Frodo has come a long way in his regard for Gollum. Where once he regretted that Bilbo had not killed Gollum, now he is ready to beg Faramir for Gollum’s life. You’ll recall the scene: Gollum is hunting for fish in a forbidden pool where even the unbidden look carries the penalty of death, whilst Faramir’s men stand ready with bow and arrow poised. And Frodo comes to his rescue.
It is one thing, and perhaps not all that surprising, to pity Gollum for obliviously ending up in this predicament. As Frodo points out to Faramir, Gollum is merely operating on his base appetites, responding to the allurement of his “mastering desire.” It is quite another thing, however, for Frodo to tie his lot with Gollum’s, to be willing to answer for him when he is offered the chance to be rid of Gollum at no hurt to the brutish creature. But it is perhaps most stunning of all for Frodo to be willing to part with his own life if his efforts to help Gollum prove unsuccessful.
It is easy for me to appreciate the intercession of Beatrice and the Virgin Mary for Dante in The Inferno. After all, though Dante had wandered from the path, he did indeed desire to find his way back to the light. Not so with Gollum. There is hardly any recognizable good in him. Calvin would note that he is totally depraved. Luther would say his will is in total bondage. In my first reading of the trilogy, I picked up the foreshadowing that Gollum would be necessary for the destruction of the ring, but these characters surely must have doubted the wisdom in Gandalf’s advice to pity the creature? Indeed, Frodo himself admits that he doesn’t clearly know why Gandalf forbade the elves from killing Gollum.
What is it, one wonders, that affects such a change in Frodo as pertains to his view of Gollum? It seems that as Frodo himself experiences the capricious and malevolent effects of the ring, he begins to understand and empathize with Gollum. Whereas once Gollum is to Frodo only the embodiment of otherness that is both dangerous and revolting, now Frodo is able to see the commonness they share in their ontological being. Frodo thus understands that though Gollum, in nature and state of character, is far more corrupted than himself, it’s a separation of degrees not kind.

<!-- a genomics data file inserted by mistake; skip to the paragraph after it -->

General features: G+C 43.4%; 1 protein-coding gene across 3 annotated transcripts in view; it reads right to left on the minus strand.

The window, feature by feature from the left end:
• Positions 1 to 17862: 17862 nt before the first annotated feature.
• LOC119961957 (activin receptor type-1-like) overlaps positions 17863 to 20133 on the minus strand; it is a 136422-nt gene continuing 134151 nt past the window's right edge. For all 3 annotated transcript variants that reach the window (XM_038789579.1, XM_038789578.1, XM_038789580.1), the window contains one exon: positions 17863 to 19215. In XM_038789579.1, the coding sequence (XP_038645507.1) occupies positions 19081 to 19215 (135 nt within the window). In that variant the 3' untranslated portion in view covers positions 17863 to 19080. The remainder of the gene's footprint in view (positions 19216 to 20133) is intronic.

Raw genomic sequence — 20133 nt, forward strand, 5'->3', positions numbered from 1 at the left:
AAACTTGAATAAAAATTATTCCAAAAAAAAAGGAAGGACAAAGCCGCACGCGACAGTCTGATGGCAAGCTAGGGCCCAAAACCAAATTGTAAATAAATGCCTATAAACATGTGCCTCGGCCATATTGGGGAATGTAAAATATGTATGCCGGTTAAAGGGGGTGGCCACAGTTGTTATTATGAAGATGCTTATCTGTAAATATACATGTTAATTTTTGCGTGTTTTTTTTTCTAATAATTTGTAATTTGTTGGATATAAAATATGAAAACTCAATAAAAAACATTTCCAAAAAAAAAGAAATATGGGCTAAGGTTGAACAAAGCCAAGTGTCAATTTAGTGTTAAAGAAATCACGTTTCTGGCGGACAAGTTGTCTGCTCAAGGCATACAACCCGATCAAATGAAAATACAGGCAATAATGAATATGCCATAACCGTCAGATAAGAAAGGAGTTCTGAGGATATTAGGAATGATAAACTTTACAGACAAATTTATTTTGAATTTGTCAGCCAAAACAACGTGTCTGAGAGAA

To read Dante’s trilogy well one must place himself always in the humbling position of Dante the traveler. We know that but for the intercession of Beatrice, but for the guidance of Virgil, but for the sight of the damned in hell, Dante would himself have been damned and so we ourselves are made conscious of our own need for salvific intervention. So also here, it is instructive to read this particular episode of the trilogy seeing ourselves first and foremost as Gollum: the oblivious fool, will bound in the evil desires that have gained mastery, incapable even of recognizing the danger we are in let alone rescuing ourselves from it. In such a reading, Faramir’s question to Gollum “have you never done anything worthy of binding or of worse punishment” becomes a pointed reminder of our own willful transgressions and the punishment we deserve.
But I think it is also instructive to read this with the aspiration to grow in virtue, to emulate Frodo. Given our understanding of the commonness of our human nature and the plight of the human condition to always reside in this discord of contesting wills and conflicting desires, should we not be the first to seek to intercede for those whose wills are in worse bondage then our own? And how could we possibly be able or even willing to intercede for others if we are not ourselves growing in virtue?
Yet Frodo is hardly a saint. Indeed, carrying the ring is slowly corrupting the moral fiber of his very being. How then is Frodo able to be intercessor? It must be grace, it can only be grace, received in humility and perhaps also in the lembas wafers that so readily signify Eucharist, overcoming the impulses of the ring. The intercession of Frodo cannot be called perfect but it is nonetheless effectual (recall Faramir’s words to Gollum: “I have spared you so far at the prayer of Frodo here”) and it attests to Frodo’s righteousness (James 5:16).
Perhaps through grace, we ought to hope for opportunities to offer the degree of intercession that Frodo does, despite, or perhaps even because of, our own failures and frailty. Frodo shows us that we need not be a saint to intercede: we need only the willingness to offer ourselves in love on behalf of our neighbor in accordance with the measure of grace given us.